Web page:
Mourning the death of a loved one during the pandemic (Op-Ed)

By Anna Popnikolova

1.7 million people have died from COVID-19 so far. That’s 1.7 million families, millions of kids, spouses, siblings, who were left behind. 1.7 million people who probably thought… this shouldn’t be so bad. Families who argued, they’re a fighter. It’s going to be alright

But then, your mother walks in the next morning with tears in her eyes and tells you your grandmother didn’t make it through the night. Just like how my mother walked into my room and told me my grandmother had passed away from COVID.

For me, on the first day, everything made me want to cry. From dropping something on the ground to any mention of my grandmother, everything brought the sadness back. And the next day, I was numb. I couldn’t cry, no matter how sad I was, no matter how hard I tried. The tears didn’t come. 

Grief is strange like that. Everyone experiences it differently. Someone may cry, while another may remain stoic. One person might lose their appetite for weeks, while another may stress or binge-eat to cover up the sadness. There is no “right” way to grieve the loss of a loved one. There is no definitive course of action when you lose someone. Additionally, no “time period” of mourning after bereavement has been set. It can take months, even years, to entirely achieve closure after losing someone who was close to you. 

And the holidays can just make the feeling that much worse. My grandparents live in Bulgaria. That’s 4,613 miles away. We’ve never visited them for the holidays. Usually, we just facetime, say “Merry Christmas” and “Happy New Year.” I suppose we’ll do that again this year. Except it’ll be different. Of course, it’ll be different.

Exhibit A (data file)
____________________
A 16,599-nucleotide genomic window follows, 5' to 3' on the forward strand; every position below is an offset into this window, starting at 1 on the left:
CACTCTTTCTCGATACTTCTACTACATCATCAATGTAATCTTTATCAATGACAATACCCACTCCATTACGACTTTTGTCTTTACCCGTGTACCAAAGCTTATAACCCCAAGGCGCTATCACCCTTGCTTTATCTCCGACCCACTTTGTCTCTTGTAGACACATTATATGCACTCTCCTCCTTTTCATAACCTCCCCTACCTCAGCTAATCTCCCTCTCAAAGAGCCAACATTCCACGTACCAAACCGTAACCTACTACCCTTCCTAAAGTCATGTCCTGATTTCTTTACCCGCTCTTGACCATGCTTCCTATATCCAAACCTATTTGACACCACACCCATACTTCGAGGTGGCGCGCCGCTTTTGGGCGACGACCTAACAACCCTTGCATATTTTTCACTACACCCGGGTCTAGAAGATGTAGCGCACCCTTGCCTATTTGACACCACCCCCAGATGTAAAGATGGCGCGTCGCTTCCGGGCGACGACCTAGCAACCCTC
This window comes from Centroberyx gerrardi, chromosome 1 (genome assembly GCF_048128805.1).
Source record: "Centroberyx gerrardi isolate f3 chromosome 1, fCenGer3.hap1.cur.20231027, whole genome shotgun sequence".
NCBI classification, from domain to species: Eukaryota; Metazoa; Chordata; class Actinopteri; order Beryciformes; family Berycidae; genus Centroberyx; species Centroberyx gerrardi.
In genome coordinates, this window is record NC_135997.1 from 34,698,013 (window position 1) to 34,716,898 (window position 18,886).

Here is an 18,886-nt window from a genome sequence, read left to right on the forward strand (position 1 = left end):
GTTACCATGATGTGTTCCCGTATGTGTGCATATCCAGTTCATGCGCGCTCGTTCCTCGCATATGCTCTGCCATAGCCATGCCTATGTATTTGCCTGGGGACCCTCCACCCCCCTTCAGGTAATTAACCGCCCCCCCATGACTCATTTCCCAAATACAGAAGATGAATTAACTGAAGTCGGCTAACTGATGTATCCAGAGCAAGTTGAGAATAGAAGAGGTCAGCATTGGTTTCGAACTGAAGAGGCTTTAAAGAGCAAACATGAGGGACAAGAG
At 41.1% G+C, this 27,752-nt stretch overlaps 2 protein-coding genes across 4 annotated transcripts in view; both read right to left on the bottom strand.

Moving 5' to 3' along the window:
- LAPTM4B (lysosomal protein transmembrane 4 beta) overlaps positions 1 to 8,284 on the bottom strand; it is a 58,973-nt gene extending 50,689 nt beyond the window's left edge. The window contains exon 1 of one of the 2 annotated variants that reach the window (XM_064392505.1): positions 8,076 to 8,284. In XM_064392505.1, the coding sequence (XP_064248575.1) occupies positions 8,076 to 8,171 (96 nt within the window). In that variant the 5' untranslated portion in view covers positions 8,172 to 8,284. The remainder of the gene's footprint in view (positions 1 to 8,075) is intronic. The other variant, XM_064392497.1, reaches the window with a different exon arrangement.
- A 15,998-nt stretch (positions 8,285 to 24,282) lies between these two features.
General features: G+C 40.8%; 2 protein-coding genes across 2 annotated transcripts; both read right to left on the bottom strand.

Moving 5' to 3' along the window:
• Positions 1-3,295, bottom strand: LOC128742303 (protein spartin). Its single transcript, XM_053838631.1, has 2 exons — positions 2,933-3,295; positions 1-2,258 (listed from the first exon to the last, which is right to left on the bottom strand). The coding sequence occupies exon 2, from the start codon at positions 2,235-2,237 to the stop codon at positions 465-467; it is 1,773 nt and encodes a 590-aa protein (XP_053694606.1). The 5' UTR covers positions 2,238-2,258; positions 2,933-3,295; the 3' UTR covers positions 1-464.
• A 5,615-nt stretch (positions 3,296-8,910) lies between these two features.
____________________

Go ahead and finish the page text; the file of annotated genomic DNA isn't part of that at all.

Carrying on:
To anyone else who feels the same way, I get it. I do. It’s terrible, and you just want everything to feel alright again. You can’t bring them back, and you can’t stop thinking about it. Maybe you should’ve given them one last phone call. Maybe you should have given them a hug when you saw them last. Maybe you should have realized how important they were to you.

And people can say a million things, can’t they? Your friends can say I’m so sorry for your loss, and teachers can send their condolences, everyone in the world can give you a million apologies plus one. It’ll feel nice to know people care. But in the long run, you know it doesn’t change anything. You know that condolences cannot rewind the days and send you back in time. I can’t go back and tell my grandma to stop working at the hospital, because something bad is going to happen. I can’t go back in time and send her one last message before she gets sick. No one can.

So, you just learn to accept it. I suppose, no matter how impossible that seems, no matter how difficult it is to stop thinking about it, you must. Put it away, if only for a minute. I promise, it’ll feel better eventually. Maybe not now. Not today, or next week. Possibly even not even next month. But it will feel better. It always gets better.

There are things which you can do to think of them in happy ways, rather than from a mourning perspective. If you feel up to it, listen to music that your loved one used to listen to. Try to smile when you think about them. Think about something they used to say, or do. Maybe a little habit of theirs, something that made you laugh. Remember a happy memory you have with them. Don’t think about the sad stuff. The more you think about it, the more it’ll stick. Slowly, try to let it go. Try to be around other people, no matter how alone you want to be. Psychologically, it’s better for you to have others around you. Hug someone; physical contact is proven to lower your stress and anxiety levels. You don’t have to push the grief away, you don’t have to act happy, or pretend you’re ok when you’re not. Grieve for as long as you need to. It’s human, it’s natural to cry, to be sad. Your sadness is valid, and pushing it away or suppressing it will only make it worse. Try to mix some positive, or if not positive, even just neutral emotions into your day somewhere